There’s an article in today’s Salt Lake Tribune about an indictment against a person who allegedly created companies that allegedly tricked businesses and individuals into paying around $1.8 million for “phony renewal services” for domain names.
The Acting US Attorney in Utah sent out a press release announcing the news that a 24 count mail fraud and money laundering indictment was issued for Ronald Robert Scott of Draper, Utah. The mail fraud charges carry potential penalties of up to 20 years in jail each, and the money laundering charges potentially carry penalties of up to 10 years in jail for each charge. The indictment also seeks a return of $1,864.484.51.
According to the Salt Lake Tribune article,
The indictment alleges that Scott created two fictitious entities, DomainNameUSA.net and Netsolutions.net, and obtained mailing lists of entities throughout the nation and their domain names.
He then allegedly created invoices telling the registrants that their domain name was about to expire and asking for renewal fees ranging from $25 to $199 for periods of one to five years.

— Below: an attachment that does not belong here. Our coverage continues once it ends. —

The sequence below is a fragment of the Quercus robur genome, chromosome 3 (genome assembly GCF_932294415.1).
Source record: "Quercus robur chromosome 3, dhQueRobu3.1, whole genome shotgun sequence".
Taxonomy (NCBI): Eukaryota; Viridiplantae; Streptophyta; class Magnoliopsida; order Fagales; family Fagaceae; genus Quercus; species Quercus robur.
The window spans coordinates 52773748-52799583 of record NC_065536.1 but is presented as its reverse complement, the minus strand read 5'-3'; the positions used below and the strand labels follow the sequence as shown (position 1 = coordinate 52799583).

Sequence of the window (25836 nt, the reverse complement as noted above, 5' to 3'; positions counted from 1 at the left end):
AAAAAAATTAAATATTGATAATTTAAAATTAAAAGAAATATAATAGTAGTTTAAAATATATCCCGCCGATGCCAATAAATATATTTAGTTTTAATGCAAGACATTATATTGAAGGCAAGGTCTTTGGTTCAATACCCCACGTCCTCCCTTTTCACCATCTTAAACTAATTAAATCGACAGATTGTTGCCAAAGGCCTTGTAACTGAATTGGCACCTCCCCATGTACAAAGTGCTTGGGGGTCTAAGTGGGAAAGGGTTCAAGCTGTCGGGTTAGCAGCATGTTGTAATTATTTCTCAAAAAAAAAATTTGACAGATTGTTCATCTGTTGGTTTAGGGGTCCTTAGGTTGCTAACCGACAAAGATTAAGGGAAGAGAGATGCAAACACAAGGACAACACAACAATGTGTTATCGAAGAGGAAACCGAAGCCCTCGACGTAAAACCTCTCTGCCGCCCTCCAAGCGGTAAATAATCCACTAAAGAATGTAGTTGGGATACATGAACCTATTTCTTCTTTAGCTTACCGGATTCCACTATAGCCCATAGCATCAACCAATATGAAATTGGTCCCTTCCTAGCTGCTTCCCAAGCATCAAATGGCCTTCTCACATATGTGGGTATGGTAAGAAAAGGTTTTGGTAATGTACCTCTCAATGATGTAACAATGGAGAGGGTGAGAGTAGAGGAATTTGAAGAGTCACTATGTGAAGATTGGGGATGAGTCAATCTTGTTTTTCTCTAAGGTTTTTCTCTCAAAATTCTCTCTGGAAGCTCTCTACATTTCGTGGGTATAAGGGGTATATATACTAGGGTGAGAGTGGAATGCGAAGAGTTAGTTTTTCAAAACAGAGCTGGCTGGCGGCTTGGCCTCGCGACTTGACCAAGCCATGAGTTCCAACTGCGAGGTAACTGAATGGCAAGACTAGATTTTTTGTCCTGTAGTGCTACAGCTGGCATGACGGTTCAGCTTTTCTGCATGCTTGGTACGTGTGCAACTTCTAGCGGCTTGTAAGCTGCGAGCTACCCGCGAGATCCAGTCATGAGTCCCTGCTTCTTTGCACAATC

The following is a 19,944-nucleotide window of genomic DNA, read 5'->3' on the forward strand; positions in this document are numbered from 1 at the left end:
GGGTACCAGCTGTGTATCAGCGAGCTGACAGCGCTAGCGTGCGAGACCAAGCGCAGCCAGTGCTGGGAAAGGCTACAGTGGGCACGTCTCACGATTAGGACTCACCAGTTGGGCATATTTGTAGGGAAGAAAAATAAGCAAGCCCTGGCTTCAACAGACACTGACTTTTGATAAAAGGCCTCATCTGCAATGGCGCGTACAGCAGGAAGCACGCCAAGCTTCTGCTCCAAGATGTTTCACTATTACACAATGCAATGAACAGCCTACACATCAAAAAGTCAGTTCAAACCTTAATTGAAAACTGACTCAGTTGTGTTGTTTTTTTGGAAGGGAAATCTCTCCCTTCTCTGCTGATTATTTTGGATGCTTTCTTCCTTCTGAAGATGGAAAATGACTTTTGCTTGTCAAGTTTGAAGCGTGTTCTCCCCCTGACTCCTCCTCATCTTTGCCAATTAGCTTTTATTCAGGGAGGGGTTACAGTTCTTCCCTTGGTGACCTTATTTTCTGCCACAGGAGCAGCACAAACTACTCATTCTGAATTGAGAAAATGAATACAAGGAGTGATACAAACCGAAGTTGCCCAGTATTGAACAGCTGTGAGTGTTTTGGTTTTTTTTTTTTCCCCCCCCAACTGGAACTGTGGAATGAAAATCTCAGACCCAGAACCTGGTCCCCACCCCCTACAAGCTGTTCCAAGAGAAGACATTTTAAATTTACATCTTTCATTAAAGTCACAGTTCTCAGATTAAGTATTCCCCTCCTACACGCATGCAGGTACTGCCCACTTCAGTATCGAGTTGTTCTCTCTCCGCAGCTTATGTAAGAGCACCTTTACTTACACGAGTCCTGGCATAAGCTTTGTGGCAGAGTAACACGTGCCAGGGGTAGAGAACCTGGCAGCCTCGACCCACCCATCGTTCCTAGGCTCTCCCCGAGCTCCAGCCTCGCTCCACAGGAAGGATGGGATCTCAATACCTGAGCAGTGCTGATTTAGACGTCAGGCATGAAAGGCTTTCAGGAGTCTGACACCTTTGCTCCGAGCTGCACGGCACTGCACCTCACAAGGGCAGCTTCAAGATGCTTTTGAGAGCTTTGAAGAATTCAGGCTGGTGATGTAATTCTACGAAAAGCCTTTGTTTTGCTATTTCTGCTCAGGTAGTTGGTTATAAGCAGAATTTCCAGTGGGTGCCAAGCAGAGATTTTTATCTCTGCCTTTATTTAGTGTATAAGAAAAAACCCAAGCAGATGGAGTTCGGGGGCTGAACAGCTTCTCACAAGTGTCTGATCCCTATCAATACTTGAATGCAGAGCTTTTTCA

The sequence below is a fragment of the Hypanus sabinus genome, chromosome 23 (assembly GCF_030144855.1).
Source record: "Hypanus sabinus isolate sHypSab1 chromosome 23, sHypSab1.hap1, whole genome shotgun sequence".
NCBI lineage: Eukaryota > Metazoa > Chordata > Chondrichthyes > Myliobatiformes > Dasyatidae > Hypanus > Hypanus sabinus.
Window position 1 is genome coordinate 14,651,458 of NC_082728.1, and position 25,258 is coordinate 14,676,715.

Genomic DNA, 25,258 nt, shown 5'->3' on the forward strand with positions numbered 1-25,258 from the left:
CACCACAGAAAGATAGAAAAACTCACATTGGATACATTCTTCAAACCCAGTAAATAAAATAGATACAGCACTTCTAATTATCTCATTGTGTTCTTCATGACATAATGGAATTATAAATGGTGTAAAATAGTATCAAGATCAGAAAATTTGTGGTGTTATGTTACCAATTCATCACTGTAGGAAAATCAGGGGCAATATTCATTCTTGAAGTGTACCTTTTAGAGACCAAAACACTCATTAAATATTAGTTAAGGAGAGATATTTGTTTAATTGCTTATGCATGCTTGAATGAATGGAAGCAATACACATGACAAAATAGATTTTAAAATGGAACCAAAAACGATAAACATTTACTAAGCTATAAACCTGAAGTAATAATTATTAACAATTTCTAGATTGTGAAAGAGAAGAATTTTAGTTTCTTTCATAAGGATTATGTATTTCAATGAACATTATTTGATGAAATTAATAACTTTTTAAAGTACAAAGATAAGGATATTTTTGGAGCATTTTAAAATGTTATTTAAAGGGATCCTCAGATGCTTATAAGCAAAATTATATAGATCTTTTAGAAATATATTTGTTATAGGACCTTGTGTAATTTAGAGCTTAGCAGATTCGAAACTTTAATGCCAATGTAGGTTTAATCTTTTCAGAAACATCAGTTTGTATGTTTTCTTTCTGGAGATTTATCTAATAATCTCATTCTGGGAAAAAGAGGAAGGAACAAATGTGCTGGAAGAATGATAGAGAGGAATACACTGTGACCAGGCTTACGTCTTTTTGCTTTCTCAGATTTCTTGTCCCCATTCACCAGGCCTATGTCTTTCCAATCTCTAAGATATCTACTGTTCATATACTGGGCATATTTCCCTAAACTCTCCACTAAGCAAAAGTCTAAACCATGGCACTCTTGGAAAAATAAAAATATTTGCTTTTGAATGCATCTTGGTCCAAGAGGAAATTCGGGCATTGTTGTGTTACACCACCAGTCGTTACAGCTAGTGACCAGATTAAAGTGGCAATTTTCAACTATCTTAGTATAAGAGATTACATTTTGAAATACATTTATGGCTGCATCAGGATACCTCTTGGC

I have received plenty of official-looking letters in the mail regarding domain name renewals, but since I know my domain registrars very well, I have always thrown these letters in the trash.
From what I’ve seen in Google (searching for domain name renewal scam, there are a number of companies that send similar letters in the mail. Andrew has an article about one, PC World discusses an email-based domain renewal scam, and even CatholicWeb.com has information about something that sounds similar.
Keep in mind, as the press release further notes, “an indictment is not a finding of guilt. Defendants charged in indictments are presumed innocent unless or until proven guilty in court.“